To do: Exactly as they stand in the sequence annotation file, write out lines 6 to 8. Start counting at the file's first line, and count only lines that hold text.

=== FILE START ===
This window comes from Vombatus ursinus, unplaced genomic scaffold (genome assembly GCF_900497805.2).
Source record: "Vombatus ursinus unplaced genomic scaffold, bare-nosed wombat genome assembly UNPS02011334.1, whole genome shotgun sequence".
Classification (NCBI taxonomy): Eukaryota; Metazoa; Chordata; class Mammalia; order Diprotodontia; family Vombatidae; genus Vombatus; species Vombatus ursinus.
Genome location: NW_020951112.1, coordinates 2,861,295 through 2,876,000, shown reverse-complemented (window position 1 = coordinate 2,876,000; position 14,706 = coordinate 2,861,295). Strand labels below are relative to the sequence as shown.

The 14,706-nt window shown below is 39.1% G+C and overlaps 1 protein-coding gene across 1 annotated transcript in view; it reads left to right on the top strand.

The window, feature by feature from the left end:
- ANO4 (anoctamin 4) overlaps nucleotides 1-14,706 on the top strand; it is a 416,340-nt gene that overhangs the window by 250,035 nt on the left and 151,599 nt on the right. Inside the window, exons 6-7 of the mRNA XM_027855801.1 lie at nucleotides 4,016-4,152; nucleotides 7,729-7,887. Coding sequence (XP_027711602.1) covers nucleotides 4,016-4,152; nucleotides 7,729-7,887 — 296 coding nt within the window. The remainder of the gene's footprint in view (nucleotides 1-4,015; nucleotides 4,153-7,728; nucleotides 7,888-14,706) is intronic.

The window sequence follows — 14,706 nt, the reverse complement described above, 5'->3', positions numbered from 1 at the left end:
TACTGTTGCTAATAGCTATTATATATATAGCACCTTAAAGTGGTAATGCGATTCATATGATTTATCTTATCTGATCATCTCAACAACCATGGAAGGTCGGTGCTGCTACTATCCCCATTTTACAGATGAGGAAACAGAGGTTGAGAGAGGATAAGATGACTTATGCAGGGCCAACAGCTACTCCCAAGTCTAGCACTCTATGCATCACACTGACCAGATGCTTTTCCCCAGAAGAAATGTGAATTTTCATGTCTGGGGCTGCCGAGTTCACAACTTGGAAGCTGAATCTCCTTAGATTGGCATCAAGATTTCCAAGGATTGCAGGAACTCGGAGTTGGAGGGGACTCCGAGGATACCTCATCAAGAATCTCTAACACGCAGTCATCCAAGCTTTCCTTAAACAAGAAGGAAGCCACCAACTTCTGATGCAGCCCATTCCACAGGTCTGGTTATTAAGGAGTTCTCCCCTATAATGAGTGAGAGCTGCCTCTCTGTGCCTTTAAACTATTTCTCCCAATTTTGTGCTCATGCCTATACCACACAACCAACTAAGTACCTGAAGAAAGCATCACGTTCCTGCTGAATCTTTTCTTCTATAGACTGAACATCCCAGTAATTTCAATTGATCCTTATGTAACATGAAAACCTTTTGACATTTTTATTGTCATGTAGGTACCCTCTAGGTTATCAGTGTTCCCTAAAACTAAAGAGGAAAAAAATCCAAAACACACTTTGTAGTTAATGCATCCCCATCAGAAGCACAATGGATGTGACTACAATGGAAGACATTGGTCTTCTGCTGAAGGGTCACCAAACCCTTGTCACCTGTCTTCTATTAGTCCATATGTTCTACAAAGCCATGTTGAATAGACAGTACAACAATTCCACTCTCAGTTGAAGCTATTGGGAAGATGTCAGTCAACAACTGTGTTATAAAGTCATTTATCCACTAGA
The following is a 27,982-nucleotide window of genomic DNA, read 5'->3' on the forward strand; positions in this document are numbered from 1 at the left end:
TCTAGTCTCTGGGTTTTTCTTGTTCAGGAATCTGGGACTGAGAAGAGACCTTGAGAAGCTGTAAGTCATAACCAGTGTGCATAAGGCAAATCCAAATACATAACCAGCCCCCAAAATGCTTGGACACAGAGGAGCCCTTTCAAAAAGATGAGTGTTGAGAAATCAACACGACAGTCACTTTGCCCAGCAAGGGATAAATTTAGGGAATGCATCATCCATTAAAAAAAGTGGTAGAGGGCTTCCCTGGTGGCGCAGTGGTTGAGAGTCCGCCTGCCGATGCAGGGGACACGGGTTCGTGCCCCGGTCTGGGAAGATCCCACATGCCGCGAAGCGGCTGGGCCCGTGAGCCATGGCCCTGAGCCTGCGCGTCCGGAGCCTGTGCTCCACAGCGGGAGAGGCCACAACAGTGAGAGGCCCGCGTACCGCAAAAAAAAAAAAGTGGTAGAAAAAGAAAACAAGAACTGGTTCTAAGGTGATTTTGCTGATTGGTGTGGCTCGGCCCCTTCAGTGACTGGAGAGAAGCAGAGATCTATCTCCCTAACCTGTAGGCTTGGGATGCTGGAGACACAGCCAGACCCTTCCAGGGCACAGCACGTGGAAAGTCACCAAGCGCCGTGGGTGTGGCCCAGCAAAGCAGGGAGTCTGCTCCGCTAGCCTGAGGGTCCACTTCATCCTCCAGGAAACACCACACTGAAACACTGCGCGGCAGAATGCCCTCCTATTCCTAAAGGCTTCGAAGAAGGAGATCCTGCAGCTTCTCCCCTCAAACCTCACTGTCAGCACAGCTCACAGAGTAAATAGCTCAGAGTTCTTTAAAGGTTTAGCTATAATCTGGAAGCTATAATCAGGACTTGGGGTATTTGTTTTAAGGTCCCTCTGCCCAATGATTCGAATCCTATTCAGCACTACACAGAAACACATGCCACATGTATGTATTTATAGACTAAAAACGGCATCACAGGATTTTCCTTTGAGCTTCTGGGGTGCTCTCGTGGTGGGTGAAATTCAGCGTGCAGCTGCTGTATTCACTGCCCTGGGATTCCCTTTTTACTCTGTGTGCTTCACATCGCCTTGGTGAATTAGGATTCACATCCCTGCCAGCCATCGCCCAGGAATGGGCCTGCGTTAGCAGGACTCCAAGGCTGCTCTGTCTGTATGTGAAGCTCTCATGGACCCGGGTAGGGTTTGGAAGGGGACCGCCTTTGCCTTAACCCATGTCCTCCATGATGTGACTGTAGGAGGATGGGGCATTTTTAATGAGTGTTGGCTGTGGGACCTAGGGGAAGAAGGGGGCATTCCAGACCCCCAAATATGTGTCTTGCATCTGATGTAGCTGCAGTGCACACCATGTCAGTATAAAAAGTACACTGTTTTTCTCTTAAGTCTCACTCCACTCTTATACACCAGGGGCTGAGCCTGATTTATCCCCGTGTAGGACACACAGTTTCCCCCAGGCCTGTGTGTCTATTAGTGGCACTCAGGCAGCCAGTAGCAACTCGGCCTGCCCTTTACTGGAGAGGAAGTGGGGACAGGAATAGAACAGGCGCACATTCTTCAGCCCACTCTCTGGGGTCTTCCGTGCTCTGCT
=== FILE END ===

The window, feature by feature from the left end:
- ANO4 (anoctamin 4) overlaps nucleotides 1-14,706 on the top strand; it is a 416,340-nt gene that overhangs the window by 250,035 nt on the left and 151,599 nt on the right. Inside the window, exons 6-7 of the mRNA XM_027855801.1 lie at nucleotides 4,016-4,152; nucleotides 7,729-7,887. Coding sequence (XP_027711602.1) covers nucleotides 4,016-4,152; nucleotides 7,729-7,887 — 296 coding nt within the window. The remainder of the gene's footprint in view (nucleotides 1-4,015; nucleotides 4,153-7,728; nucleotides 7,888-14,706) is intronic.

The window sequence follows — 14,706 nt, the reverse complement described above, 5'->3', positions numbered from 1 at the left end: